No Chris Polk. No Jesse Callier.
No problem whatsoever.
On a day running backs would obviously see a spike in workload – strong wind gusts swirled all around Husky Stadium on Saturday – newcomer Deontae Cooper was the standout during the University of Washington's first full spring-camp scrimmage in front of 500-750 spectators.
The Perris, Calif. product was so impressive on his 29-yard touchdown gallop during the first No. 2 offensive-versus-No. 2 defense series, the coaches threw him into the fray with the first string offense the next series.
It got better, and the touchdown run grew longer – 52 yards – as the tailback racked up 114 yards and two scores on 12 carries.
"Cooper, he's an all-around good running back. He's out there making plays, running hard and he's real explosive," Huskies linebacker Mason Foster said. "I can't wait see what he's going to do in the Spring Game, and beyond that."
Johri Fogerson might not have had the touches – or production – that his counterpart had, but pleased UW coach Steve Sarkisian as well. The O'Dea product ran for 15 yards on five carries (and also a 36-yard run called back by a offensive holding penalty), added a 9-yard reception from Jake Locker and quietly had a nice all-around effort.
"I think Johri has had a nice week. Go back to Tuesday, maybe even back to last Saturday, he's put together three or four really good practices in a row. He's playing physical. He's running the ball well. He's pass-protecting well," Sarkisian said.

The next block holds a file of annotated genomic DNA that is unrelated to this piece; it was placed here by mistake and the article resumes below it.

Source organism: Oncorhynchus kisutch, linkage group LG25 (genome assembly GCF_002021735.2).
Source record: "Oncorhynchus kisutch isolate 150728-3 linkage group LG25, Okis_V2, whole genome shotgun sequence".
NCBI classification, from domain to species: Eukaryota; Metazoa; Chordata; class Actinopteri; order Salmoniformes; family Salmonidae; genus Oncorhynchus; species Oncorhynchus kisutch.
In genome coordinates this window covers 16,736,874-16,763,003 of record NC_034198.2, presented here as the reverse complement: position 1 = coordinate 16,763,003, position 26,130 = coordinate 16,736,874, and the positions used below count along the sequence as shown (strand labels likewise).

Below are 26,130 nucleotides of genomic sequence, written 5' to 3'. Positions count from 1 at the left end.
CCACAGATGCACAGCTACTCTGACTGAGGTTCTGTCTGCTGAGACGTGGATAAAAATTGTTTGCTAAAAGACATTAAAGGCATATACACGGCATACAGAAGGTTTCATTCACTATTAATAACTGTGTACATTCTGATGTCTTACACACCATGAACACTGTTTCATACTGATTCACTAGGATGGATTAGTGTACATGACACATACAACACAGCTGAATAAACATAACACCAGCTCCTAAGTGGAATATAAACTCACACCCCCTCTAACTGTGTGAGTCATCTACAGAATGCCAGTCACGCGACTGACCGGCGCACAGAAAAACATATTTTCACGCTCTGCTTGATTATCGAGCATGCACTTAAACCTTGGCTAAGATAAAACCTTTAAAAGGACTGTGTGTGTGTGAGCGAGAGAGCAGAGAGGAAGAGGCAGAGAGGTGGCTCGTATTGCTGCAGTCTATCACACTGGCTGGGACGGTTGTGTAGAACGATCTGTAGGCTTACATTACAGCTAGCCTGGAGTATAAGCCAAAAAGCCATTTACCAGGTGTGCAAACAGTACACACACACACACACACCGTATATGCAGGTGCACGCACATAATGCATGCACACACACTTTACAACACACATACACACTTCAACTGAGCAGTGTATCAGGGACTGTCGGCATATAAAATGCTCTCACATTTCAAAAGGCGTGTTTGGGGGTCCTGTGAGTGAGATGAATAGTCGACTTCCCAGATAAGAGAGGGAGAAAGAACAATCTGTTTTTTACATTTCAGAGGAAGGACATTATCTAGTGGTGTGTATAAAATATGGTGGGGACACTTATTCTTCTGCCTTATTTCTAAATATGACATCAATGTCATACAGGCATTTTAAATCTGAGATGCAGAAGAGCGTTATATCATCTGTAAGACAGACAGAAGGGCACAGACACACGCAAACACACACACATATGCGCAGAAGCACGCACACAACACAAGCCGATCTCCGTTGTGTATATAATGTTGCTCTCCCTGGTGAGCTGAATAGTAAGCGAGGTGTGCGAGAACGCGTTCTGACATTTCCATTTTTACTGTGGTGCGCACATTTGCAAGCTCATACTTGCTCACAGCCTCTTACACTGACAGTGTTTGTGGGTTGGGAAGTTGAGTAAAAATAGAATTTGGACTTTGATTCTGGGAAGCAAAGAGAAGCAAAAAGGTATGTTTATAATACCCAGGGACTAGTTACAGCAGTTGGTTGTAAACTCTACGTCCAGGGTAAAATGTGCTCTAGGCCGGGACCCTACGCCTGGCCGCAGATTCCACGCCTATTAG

"Those two guys (Cooper and Fogerson) – unfortunately we didn't have Jesse (Callier), and I don't know if we'll have him the rest of spring – have been extremely impressive."
Cooper was barely touched bursting up the right seam on his first touchdown – a scene UW defensive coordinator Nick Holt did not take too kindly too. After the series, Holt adamantly voiced his displeasure with cornerback Anthony Gobern, who did not get in Cooper's way during the run.
His second touchdown came out of the shotgun. Locker paused, then handed the ball off to him. He scooted down the left sideline and outran the coverage en route to the end zone.
"It happens. Coop does a nice job. We kind of screwed (the play) up ourselves," Holt said. "As we played more snaps, we got better, better and better."
Better turned into the best unit, frankly, on the field for much of the scrimmage.
Yeah, Locker's numbers were OK – he was 11-of-22 for 146 yards, including a 28-yard touchdown strike to Jermaine Kearse. The receiver from Lakes High had an 100-yard receiving game, and did damage on crossing routes.
But the UW's No. 1 defense was able to get pressure on Locker. Of the seven series the senior from Ferndale directed, three resulted in scores – a Cooper touchdown, a Kearse touchdown and a 45-yard field goal by Erik Folk at the end of the first half.
"It's always great when you have a great pass rush, (it) forces him to do things he doesn't want to do. It speeds him up," Foster said. "I think it was definitely uncomfortable for him."